Here are seven examples, of some of the more well-known Scriptural parables:

– The Good Samaritan: Luke 10:25-37


One of the items that is mentioned again and again in Scripture, is the necessity for believers to “wait for the Lord”. That is, it is necessary for us to wait patiently for God to fulfill His plans for us – despite all of the difficulties and trials that we have to undergo. Of course, this requires us to have faith – i.e., trust – in God, that He has our best interests at heart – and that He will ultimately bring about our salvation.

Here is a small sample, of the virtual reality glasses many passages that exhort us to wait for the Lord:

Psalm 27:13-14 (ESV):


Some Christian churches subscribe to the doctrine that the Old and New Testaments are completely separate – i.e., that there is no relationship whatsoever, between the two testaments. So, according to this belief, the information that Jesus and the apostles gave us does not appear anywhere in the Old Testament. In other words, the statements made by Jesus and the apostles were completely “brand new” – with no corresponding statements in the Old Testament.

That doctrine, in turn, has influenced many Christians to basically “ignore” the Old Testament. After all, if the concepts expressed by Jesus and the apostles only exist in the New Testament, then there is no sense in trying to find any correlating information in the Old Testament.

This is a great section from Max Lucado’s book “Outlive Your Life“.  The book speaks about seeing the things of the Book of Acts in the church today. I thought this section from Chapter 1 (pages 5-7) was very thought provoking, and I’d like to hear your thoughts in the comments below.
Acts announces, “God is afoot!”
Is he still? we wonder.  Would God do with us what he did with his first followers?
Heaven knows we hope so.  These are devastating times: 1.75 billion people are desperately poor, 1 billion are hungry, millions are trafficked in slavery, and pandemic diseases are gouging entire nations.  Each year nearly 2 million children are exploited in the global commercial sex trade.  And in the five minutes it took you to read these pages, almost ninety children died of preventable diseases.  More than half of all Africans do not have access to modern health facilities.  As a result, 10 million of them die each year from diarrhea, acute respiratory illness, malaria, and measles.  Many of those deaths could be prevented by one shot.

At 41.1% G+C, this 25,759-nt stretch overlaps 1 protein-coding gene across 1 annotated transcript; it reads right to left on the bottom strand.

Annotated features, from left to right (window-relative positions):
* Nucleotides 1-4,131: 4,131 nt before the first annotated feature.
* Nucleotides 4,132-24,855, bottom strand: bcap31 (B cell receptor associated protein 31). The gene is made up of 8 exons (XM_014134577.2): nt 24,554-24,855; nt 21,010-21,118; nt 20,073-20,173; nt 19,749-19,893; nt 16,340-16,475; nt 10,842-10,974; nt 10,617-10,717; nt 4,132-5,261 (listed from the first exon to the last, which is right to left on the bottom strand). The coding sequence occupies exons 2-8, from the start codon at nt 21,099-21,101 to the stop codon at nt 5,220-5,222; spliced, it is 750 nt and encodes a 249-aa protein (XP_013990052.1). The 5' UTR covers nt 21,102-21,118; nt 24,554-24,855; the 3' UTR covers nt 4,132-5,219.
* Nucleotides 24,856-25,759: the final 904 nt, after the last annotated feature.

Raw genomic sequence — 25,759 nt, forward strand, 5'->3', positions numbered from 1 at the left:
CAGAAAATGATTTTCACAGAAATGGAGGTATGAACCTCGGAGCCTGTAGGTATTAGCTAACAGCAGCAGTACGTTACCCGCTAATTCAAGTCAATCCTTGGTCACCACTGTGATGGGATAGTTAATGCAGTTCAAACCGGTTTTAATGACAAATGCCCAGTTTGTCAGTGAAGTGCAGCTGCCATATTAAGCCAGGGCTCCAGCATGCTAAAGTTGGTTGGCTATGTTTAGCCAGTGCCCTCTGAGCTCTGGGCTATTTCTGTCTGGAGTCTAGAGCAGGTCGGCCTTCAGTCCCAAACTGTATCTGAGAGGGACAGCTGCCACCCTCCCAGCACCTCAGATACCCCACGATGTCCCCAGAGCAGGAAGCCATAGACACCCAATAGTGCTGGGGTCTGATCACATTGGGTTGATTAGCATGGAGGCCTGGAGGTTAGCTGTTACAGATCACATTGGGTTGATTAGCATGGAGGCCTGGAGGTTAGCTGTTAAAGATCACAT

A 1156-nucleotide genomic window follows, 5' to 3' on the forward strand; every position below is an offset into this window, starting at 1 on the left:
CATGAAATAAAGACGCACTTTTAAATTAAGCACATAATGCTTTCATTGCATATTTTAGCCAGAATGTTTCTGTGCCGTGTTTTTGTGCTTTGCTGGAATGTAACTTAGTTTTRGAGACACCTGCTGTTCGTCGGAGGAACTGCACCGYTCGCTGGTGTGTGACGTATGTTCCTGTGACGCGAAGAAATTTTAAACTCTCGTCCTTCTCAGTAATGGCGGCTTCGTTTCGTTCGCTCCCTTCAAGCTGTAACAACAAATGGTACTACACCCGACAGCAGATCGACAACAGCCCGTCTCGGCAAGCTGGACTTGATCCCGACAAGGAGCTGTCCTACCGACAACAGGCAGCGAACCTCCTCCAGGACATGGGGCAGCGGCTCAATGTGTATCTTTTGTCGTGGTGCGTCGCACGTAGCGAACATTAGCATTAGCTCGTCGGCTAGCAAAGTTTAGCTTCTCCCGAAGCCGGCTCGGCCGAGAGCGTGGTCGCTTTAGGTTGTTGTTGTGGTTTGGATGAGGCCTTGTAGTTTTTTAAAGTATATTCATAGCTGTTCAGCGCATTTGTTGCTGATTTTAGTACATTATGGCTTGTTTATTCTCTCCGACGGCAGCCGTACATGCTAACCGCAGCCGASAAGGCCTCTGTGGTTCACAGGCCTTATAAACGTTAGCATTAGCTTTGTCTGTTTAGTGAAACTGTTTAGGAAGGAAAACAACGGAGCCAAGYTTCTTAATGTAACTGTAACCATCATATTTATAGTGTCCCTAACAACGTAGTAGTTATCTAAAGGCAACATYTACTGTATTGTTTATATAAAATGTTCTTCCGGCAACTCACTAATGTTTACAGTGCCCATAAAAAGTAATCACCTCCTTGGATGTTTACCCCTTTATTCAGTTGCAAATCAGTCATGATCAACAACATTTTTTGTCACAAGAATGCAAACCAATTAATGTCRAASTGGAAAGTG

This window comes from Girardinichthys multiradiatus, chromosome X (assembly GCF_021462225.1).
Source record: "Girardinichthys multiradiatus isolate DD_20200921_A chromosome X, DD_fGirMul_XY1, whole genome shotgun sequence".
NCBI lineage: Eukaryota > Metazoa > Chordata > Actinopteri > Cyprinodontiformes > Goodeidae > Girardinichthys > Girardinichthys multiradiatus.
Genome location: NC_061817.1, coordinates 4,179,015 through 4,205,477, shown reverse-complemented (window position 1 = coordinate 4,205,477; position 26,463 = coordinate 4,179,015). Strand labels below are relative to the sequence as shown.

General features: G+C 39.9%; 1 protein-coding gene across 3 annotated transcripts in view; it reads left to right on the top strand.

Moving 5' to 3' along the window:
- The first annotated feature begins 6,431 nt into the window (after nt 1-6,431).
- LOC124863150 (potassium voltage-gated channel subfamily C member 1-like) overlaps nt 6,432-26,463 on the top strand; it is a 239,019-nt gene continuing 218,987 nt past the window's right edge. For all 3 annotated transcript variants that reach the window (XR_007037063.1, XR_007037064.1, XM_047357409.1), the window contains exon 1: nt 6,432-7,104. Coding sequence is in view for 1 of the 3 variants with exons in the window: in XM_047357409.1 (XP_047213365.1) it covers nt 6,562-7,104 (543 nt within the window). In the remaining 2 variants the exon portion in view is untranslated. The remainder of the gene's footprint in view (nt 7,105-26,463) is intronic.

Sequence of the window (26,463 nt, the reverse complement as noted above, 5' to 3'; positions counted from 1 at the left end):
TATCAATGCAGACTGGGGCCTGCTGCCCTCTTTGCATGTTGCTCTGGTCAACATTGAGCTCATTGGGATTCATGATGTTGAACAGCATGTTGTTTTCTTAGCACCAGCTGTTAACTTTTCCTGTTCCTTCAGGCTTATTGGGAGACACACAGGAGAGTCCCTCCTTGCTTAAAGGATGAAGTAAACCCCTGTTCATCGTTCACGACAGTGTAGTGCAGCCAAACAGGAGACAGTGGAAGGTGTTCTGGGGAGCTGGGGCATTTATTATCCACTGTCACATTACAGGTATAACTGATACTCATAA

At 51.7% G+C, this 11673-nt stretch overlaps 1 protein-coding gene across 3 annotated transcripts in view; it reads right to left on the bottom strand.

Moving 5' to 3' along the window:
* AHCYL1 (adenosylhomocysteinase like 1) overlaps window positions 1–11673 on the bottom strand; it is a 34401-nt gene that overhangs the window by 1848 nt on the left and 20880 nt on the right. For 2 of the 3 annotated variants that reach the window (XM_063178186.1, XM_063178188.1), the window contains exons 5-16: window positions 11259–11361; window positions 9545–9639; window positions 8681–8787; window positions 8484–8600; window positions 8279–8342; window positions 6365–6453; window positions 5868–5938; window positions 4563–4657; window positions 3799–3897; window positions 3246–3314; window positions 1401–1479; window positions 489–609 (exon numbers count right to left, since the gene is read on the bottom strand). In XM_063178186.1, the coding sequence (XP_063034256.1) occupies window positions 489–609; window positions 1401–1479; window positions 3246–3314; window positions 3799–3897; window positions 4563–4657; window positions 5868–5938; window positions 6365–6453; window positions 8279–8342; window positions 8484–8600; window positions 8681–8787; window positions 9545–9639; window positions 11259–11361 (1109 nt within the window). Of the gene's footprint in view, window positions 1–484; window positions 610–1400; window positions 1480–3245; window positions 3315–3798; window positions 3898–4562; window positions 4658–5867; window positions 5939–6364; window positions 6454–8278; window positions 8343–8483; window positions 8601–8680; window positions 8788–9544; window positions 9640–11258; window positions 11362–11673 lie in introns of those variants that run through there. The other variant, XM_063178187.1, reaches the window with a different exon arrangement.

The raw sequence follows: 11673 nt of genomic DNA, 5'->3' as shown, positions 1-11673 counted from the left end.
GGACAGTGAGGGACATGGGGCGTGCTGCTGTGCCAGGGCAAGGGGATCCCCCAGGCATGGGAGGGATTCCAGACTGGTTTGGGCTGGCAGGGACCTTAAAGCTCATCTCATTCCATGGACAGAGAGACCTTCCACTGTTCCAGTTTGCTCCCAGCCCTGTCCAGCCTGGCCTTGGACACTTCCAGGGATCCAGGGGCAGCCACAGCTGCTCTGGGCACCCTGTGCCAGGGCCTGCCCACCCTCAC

Yet in the midst of the wreckage, here we stand, the modern-day version of the Jerusalem church.  You, me., and our one-of-a-kind lifetimes and once-in-history opportunity.
Ours is the wealthiest generation of Christians ever.  We are bright, educated, and experienced.  We can travel around the world in twenty-four hours or send a message in a millisecond. We have the most sophisticated research and medicines at the tips of our fingers.  We have ample resources.  A mere 2 percent of the world’s grain harvest would be enough, if shared to erase the problems of hunger and malnutrition around the world.  There is enough food on the planet to offer ever person twenty five hundred calories of sustenance a day.  We have enough food to feed the hungry.
And we have enough bedrooms to house the orphans.  Here’s the math.  There are 145 million orphans worldwide.  Nearly 236 million people live in the United States call themselves Christians.  From a purely statistical standpoint, American Christians by themselves have the wherewithal to house every orphan in the world.
Of course, many people are not in a position to do so.  They are elderly, infirm, unemployed, or simply feel no call to adopt.  Yet what if a small percentage of them did?  Hmmm, let’s say 6 percent.  If so, we could provide loving homes for more than 14.1 million children in sub-Saharan Africa who have been orphaned by the AIDS epidemic.  Among the noble causes of the church, how does that one sound?  “Americans Stand Up For AIDS Orphans.”  Wouldn’t that headline be a welcome one?